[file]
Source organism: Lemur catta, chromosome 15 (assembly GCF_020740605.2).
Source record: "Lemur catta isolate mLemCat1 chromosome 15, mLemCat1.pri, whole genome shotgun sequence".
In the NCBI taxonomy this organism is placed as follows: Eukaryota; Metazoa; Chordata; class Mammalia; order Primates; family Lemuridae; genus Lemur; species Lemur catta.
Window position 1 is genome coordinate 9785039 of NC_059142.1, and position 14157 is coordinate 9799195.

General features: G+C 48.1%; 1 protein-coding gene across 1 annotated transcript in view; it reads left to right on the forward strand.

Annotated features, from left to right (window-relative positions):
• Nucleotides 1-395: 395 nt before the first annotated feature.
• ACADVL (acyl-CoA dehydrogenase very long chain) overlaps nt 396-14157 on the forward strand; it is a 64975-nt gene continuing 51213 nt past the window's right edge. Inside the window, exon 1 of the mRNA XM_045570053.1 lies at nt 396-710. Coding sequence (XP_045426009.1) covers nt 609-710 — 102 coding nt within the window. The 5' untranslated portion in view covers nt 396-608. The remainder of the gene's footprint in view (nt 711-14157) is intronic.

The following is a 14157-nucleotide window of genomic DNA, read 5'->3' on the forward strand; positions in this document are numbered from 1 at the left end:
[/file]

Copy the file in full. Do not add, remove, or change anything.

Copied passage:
Source organism: Lemur catta, chromosome 15 (assembly GCF_020740605.2).
Source record: "Lemur catta isolate mLemCat1 chromosome 15, mLemCat1.pri, whole genome shotgun sequence".
In the NCBI taxonomy this organism is placed as follows: Eukaryota; Metazoa; Chordata; class Mammalia; order Primates; family Lemuridae; genus Lemur; species Lemur catta.
Window position 1 is genome coordinate 9785039 of NC_059142.1, and position 14157 is coordinate 9799195.

General features: G+C 48.1%; 1 protein-coding gene across 1 annotated transcript in view; it reads left to right on the forward strand.

Annotated features, from left to right (window-relative positions):
• Nucleotides 1-395: 395 nt before the first annotated feature.
• ACADVL (acyl-CoA dehydrogenase very long chain) overlaps nt 396-14157 on the forward strand; it is a 64975-nt gene continuing 51213 nt past the window's right edge. Inside the window, exon 1 of the mRNA XM_045570053.1 lies at nt 396-710. Coding sequence (XP_045426009.1) covers nt 609-710 — 102 coding nt within the window. The 5' untranslated portion in view covers nt 396-608. The remainder of the gene's footprint in view (nt 711-14157) is intronic.

The following is a 14157-nucleotide window of genomic DNA, read 5'->3' on the forward strand; positions in this document are numbered from 1 at the left end: